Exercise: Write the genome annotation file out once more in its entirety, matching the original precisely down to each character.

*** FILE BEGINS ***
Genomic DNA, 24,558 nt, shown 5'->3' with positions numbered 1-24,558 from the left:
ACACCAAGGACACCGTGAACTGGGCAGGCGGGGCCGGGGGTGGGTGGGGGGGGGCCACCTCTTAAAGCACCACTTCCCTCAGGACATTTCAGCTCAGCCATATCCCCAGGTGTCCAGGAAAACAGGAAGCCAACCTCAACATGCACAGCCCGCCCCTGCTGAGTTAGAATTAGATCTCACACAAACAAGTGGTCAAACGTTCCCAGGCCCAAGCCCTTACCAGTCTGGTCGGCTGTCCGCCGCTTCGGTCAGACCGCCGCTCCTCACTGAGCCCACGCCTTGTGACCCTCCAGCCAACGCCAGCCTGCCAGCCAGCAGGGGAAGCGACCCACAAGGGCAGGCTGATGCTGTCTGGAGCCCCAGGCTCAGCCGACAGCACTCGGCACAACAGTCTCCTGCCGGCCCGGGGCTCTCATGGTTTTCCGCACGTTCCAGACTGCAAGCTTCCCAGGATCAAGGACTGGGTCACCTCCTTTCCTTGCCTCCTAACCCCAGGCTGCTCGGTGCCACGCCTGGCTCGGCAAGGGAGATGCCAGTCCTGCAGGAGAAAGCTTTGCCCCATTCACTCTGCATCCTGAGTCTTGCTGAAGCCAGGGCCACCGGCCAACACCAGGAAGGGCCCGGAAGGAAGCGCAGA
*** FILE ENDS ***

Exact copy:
Genomic DNA, 24,558 nt, shown 5'->3' with positions numbered 1-24,558 from the left:
ACACCAAGGACACCGTGAACTGGGCAGGCGGGGCCGGGGGTGGGTGGGGGGGGGCCACCTCTTAAAGCACCACTTCCCTCAGGACATTTCAGCTCAGCCATATCCCCAGGTGTCCAGGAAAACAGGAAGCCAACCTCAACATGCACAGCCCGCCCCTGCTGAGTTAGAATTAGATCTCACACAAACAAGTGGTCAAACGTTCCCAGGCCCAAGCCCTTACCAGTCTGGTCGGCTGTCCGCCGCTTCGGTCAGACCGCCGCTCCTCACTGAGCCCACGCCTTGTGACCCTCCAGCCAACGCCAGCCTGCCAGCCAGCAGGGGAAGCGACCCACAAGGGCAGGCTGATGCTGTCTGGAGCCCCAGGCTCAGCCGACAGCACTCGGCACAACAGTCTCCTGCCGGCCCGGGGCTCTCATGGTTTTCCGCACGTTCCAGACTGCAAGCTTCCCAGGATCAAGGACTGGGTCACCTCCTTTCCTTGCCTCCTAACCCCAGGCTGCTCGGTGCCACGCCTGGCTCGGCAAGGGAGATGCCAGTCCTGCAGGAGAAAGCTTTGCCCCATTCACTCTGCATCCTGAGTCTTGCTGAAGCCAGGGCCACCGGCCAACACCAGGAAGGGCCCGGAAGGAAGCGCAGA